Search for Truth

After listening to the retraction of Mike Daisey’s story on This American Life about Apple and Foxconn, I didn’t really know what to think. It made me question every little part of his story, and assume nothing he said was credible, but at the same time, I still have a lingering doubt in my mind that some of what he said could have been true. In this regard, I think Mike Daisey accomplished what he set out to do. His goal in performing his monologue was to cause people to question what Apple and other American companies manufacturing goods in China are really doing, and whether or not their actions were ethical. Though most of what he said was eventually discovered to be false, some people may not have heard the retraction, and those who did will still be thinking about workers in China making iPhones, and whether or not what they are doing is truly legal. Mike Daisey lost all journalistic credibility when the retraction came out, but I don’t think he really cared about his journalistic integrity or he never would have allowed his work to air in such a public and official capacity. I also don’t agree with his argument that his “play” was completely acceptable for theatrical purposes because he presented it as the truth. Had the retraction never been released, I would have continued believing Apple mistreats Chinese workers, and would have had a negative view. I think he misrepresents what he does in theaters because he doesn’t claim to be making artistic interpretations of a situation, he presents something that never happened as the truth. The two NPR fact checkers say they saw him perform his works and viewed it as an actual representation of what happened on his trip to China, not an exaggeration designed to prove a point. I believe what Mike Daisey did was wrong, but he achieved his goal of bringing attention to Apple and Chinese labor conditions.

In my opinion, the real loser in this unfortunate situation is NPR and This American Life. They expressed a lot of anger and embarrassment over allowing the story to air, and apologize profusely for allowing it to happen without adequately fact checking. I thought they handled the retraction as well as they could, and was impressed with how they handled it. However, it doesn’t change that they never sufficiently fact-checked the story before allowing it to be presented to the public. Once something is released, it is out there forever, particularly in this internet age. It severely damaged their journalistic integrity and sadly makes me question every other story on This American Life. I’m sure they typically do an outstanding job of fact-checking pretty much every program now, but there will always be a lingering doubt whenever I hear something on NPR.

Ultimately, this story did a lot more harm than good. It unfairly damaged the reputations of Apple and Foxconn, painted Mike Daisey as a liar, and tarnished the journalistic integrity of NPR. It raised important questions, but at what expense? Was it really worth it?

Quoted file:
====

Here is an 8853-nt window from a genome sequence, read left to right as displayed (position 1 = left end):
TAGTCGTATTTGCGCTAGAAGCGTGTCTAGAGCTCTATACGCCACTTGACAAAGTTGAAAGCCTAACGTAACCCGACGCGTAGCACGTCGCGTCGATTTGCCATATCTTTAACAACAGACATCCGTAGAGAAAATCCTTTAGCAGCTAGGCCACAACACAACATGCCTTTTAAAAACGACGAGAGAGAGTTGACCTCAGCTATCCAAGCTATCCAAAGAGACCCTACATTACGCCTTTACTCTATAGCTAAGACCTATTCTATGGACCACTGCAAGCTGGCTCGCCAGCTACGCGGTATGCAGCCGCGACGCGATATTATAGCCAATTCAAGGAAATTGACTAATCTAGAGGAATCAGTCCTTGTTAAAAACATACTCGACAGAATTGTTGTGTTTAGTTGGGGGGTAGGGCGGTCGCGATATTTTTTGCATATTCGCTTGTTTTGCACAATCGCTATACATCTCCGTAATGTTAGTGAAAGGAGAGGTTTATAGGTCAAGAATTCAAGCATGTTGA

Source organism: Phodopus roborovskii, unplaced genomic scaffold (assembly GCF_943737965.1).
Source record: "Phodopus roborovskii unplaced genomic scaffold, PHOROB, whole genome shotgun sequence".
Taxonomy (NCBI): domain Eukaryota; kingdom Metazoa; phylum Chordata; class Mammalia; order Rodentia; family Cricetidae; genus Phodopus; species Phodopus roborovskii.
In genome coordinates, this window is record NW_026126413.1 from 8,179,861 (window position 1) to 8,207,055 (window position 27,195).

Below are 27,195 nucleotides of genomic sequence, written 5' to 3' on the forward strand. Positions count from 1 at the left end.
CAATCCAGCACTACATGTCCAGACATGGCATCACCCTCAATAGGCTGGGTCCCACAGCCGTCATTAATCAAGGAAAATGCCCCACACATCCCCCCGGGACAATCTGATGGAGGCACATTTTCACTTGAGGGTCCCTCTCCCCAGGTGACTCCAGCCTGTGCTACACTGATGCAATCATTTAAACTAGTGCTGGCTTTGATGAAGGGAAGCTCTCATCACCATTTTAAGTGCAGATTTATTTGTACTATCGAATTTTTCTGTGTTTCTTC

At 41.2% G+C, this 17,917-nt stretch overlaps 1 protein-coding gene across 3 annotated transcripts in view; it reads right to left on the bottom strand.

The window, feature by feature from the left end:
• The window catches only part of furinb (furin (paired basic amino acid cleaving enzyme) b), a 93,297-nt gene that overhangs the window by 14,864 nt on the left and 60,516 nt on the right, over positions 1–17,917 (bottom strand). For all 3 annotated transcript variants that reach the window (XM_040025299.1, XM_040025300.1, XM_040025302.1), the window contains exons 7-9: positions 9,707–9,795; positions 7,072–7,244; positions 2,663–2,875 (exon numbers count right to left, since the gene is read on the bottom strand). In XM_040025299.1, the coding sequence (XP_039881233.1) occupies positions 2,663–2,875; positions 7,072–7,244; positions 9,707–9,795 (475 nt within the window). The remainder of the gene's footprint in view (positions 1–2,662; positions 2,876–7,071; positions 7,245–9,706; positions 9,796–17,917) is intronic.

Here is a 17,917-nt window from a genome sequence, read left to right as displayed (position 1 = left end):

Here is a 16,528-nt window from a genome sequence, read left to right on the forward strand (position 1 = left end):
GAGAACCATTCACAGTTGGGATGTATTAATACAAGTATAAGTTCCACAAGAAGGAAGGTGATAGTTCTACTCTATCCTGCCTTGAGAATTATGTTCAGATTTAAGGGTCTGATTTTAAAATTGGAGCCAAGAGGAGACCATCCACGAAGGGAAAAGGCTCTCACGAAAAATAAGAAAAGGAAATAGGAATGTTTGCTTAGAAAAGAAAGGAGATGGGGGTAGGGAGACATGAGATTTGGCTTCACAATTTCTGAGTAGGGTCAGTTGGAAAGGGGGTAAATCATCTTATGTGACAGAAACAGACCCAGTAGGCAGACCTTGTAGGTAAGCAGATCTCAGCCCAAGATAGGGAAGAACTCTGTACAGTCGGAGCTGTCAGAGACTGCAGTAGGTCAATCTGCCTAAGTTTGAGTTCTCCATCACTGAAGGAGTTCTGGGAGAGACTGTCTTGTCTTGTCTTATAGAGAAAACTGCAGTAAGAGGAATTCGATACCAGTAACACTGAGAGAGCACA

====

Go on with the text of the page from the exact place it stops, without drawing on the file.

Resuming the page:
5 thoughts on “Search for Truth”

  1. I thought what you said about how you would continue to believe Apple mistreats Chinese employees had the retraction never been issued was interesting. While TAL’s retraction didn’t change my opinion on the ethicality of inhumane working conditions, it did create an element of doubt on the extent of what was actually happening. That being said, overall I still believe that Foxconn and factories like it are mistreating employees. Do you think the idea of confirmation bias comes into play here? I think that because I read and heard negatives about Apple’s treatment of Chinese employees before anything positive (or retractions of the negatives), I will be more likely to hold my initial opinion going forward.


  2. Interesting your final conclusion. Others, following a similar consequentialist logic, found that it did more good then harm. So, we have a good case study here of how the same approach can lead to different outcomes.


  3. Details also matter. I saw the playbill of the show after two friends went to see it (and before the first podcast). It says it was a work of “non-fiction.” They context of his play was to present it as facts. But even then, the whole play is full of Mike Daisey’s story of being an Apple lover. And in that sense, he is himself, but also, all of us who love what the technology enables while cringing at how it was made. So, that part is real. In fact, the play made it real.

    But that is not the context of the radio show…


  4. Caleb, I definitely agree that this whole story did more harm than good, and nobody really came out on top. However, I didn’t find the journalistic integrity of NPR quite as compromised as you did. In my mind, they took someone who performed in public quite often and hosted him on their show. They fact checked everything they possibly could, but were unable to get everything verified only because Daisey was intentionally lying and misdirecting them so the truth could never be uncovered. Do you think they shouldn’t have run the story at all just because they couldn’t find that one person? I almost think they overdid their apology and that there was only so much NPR could do when the lies were being intentionally covered up.


  5. I came up with a similar conclusion that Mike Daisey did not allow anyone to win. He did next to nothing to change Foxconn practices since he made it all up, and hurt the reputation of NPR, This American Life, Apple and himself.


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